One of the highlights of Season 4 was "Artifacts", an episode describing a possible future, that had elements from Frank Miller's Batman: The Dark Knight Returns. Set in 2027, with the main storyline in 3027, it features a wheelchair-using Barbara Gordon as Oracle (voiced by Kellie Martin), Dick Grayson as Nightwing (voiced by Jerry O'Connell), with both Batman and the Batmobile resembling the versions in Miller's series.
The season finale featured an alien invasion by entities called "The Joining", and another superhero from the DC Universe; Martian Manhunter/J'onn J'onzz (voiced by Dorian Harewood). In this episode, J'onn brings Batman to a Hall of Justice Watchtower orbiting the Earth where he introduces him to Hawkman, Green Arrow, Flash and Green Lantern, in the character's cameos, as part of the Justice League of America.
This season also marks the departure of Jeff Matsuda and Michael Jelenic from the show.
The fifth and final season was said by producer Alan Burnett to be the show's "The Brave and the Bold season." This season primarily focused on the Dynamic Duo (Batman and Robin) teaming up with members of the Justice League. Batgirl and Commissioner Gordon were dropped from the show as main characters, and only appeared rarely as guests or cameos. In Batgirl's case, this is because she has graduated from high school and is attending college ("Attack of the Terrible Trio").
In the season's first episode, Batman teams up with Superman (voiced by George Newbern). Besides Martian Manhunter, other team-ups for the season included Green Arrow (voiced by Chris Hardwick), Flash (voiced by Charlie Schlatter), Green Lantern (voiced by Dermot Mulroney), and Hawkman (voiced by Robert Patrick). The series finale features the entire Justice League.
Villains for this particular season were a combination of rogues from the superheroes appearing on the show with some of the Batman villains. Villains include Lex Luthor (voiced by Clancy Brown), Mercy Graves (voiced by Gwendoline Yeo), Metallo (voiced by Lex Lang), Count Vertigo (voiced by Greg Ellis), The Wrath (voiced by Christopher Gorham), Toyman (voiced by Richard Green), Shadow Thief (voiced by Diedrich Bader), Sinestro (voiced by Miguel Ferrer), Mirror Master (voiced by John Larroquette), and the Terrible Trio (voiced by David Faustino, Grey DeLisle, and Googy Gress). Also, Firefly becomes Phosphorus. The Joining returns in the finale in alliance with Hugo Strange. The final episode is a 40-minute movie, featuring all the members of the Justice League who have made an appearance in the show. The two final episodes were aired on March 8, 2008.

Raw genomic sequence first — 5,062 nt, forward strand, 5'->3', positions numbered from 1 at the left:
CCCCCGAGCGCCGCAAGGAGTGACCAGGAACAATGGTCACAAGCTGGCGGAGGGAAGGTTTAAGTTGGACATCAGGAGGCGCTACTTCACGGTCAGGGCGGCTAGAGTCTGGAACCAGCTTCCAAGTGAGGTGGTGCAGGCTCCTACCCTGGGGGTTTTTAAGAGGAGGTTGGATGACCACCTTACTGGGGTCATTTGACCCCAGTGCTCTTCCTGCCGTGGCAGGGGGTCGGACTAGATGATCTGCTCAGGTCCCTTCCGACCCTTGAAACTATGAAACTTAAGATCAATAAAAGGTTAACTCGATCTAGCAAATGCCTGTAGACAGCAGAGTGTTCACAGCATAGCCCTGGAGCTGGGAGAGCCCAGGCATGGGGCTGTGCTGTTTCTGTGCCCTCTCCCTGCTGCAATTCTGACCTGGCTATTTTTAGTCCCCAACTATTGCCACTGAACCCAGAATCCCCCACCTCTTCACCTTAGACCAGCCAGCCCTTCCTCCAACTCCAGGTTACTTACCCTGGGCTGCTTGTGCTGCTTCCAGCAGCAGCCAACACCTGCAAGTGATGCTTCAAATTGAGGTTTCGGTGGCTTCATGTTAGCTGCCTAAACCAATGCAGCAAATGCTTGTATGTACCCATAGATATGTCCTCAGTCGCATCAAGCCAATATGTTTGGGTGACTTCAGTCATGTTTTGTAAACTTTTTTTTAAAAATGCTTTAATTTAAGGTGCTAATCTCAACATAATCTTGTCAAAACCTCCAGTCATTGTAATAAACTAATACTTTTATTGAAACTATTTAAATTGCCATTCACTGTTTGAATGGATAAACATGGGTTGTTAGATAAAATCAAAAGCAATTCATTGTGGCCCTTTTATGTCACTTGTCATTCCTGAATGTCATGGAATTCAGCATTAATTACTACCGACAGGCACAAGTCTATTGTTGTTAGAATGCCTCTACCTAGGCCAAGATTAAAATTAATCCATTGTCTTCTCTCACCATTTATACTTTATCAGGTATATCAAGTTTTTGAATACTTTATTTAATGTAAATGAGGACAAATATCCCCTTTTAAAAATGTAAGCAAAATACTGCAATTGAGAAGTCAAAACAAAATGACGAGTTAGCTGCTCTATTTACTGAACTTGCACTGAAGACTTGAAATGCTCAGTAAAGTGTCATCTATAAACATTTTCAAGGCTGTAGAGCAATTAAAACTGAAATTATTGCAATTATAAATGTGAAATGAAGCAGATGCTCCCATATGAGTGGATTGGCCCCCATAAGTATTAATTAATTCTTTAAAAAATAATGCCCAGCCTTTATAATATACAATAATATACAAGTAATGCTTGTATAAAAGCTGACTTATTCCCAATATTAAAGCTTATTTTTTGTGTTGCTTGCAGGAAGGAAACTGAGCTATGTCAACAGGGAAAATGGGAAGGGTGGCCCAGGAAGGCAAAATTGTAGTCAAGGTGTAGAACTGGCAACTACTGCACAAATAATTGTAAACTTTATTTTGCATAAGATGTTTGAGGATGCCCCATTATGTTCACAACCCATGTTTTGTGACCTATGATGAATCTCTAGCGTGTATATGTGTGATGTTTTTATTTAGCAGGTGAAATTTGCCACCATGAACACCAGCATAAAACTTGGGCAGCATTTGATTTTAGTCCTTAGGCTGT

The Batman Strikes!
The Batman Strikes! is a DC comic book series featuring Batman and is a spin-off comic book series of The Batman. Part of the DC's younger reader line, the series survived for 50 issues in total, with the last issue shipping in October 2008.
While many characters from the mainstream Batman (and other DC characters) comics appear, some of them only appeared in The Batman Strikes. Characters that were planned for a guest appearance were Wonder Woman, Bizarro, Vigilante, and Owlman.
- Bruno "Ugly" Mannheim
- The Batman Strikes #44
- Cat Grant
- The Batman Strikes #44
- Demons Three
- The Batman Strikes #50 
- Etrigan the Demon
- The Batman Strikes #50
- Perry White
- The Batman Strikes #44
- Ron Troupe
- The Batman Strikes #44
- Solomon Grundy (While he made an appearance of sorts on the show, this issue featured the real Grundy's appearance)
- The Batman Strikes #19
- The Batman Strikes #37
- Steve Lombard
- The Batman Strikes #44
Title Material Collected ISBN Volume 1: Crime Time #1-5 SC: 978-1401205096 Volume 2: In Darkest Night #6-10 SC: 978-1401205102 Volume 3: Duty Calls #11-14, 16-18 SC: 978-1401215484
- Michael Goguen - Supervising producer
- Duane Capizzi - Supervising producer
- Glen Murakami - Producer
- Jeff Matsuda - Producer
- Linda M. Steiner - Producer
- Sander Schwartz - Executive Producer
- Alan Burnett - Executive Producer
- Kimberly A. Smith - Associate Producer
- Sam Liu - Director
- Brandon Vietti - Director
- Seung Eun Kim - Director
- Ginny McSwain - Voice Director (2004–2006)
- Andrea Romano - Voice Director (2006–2008)
- The Edge - Theme Music Creator
The Batman was nominated for twelve Daytime Emmy Awards during its five year run, winning six times. In 2005 it was nominated for Outstanding Special Class Animated Program, Outstanding performer in an Animated Program (Kevin Michael Richardson as the Joker), Outstanding Achievement in Music Direction and Composition, and Outstanding Achievement in Sound Editing - Live Action and Animation (for which it won). In 2006 it was nominated and won Outstanding Special Class Animated Program and Outstanding Achievement in Sound Editing - Live Action and Animation. In 2007 it was nominated for Outstanding Special Class Animated Program and won Outstanding Achievement in Sound Editing - Live Action and Animation. In 2008 it was nominated for Outstanding Special Class Animated Program and Outstanding Performer in an Animated Program (Kevin Michael Richardson as the Joker), and won Outstanding Achievement in Sound Editing - Live Action and Animation, and Outstanding Achievement in Sound Mixing - Live Action and Animation.
The Batman was also nominated for Motion Picture Sound Editors "Golden Reel Awards" for Sound Effects Editing in 2005, 2008, and 2009, winning in 2008.
The show also received its share of criticism with critics and fans as CraveOnline's Iann Robinson placed the show as #5 in a list for the Top 5 Worst Superhero Cartoons and gave criticism as the "dark and inventive animation of the first series is replaced with this weird American hybrid of Anime and computer graphics" along with new origins and makeovers. Overall, Robinson felt it didn't live up to the legacy of Batman: The Animated Series as stated in the first line "I’m not sure how we fell from Batman The Animated series to the wholly unwatchable The Batman."  IGN commented in "A History Of Batman" article that The Batman's "characters have a much more kiddie and cartoonish feel than those seen in the Animated Series and its kin", considered it to be "mostly geared towards children" and that the "various batsuits and gadgets and mucho action scenes" were intended to "inspire toys for kids to buy."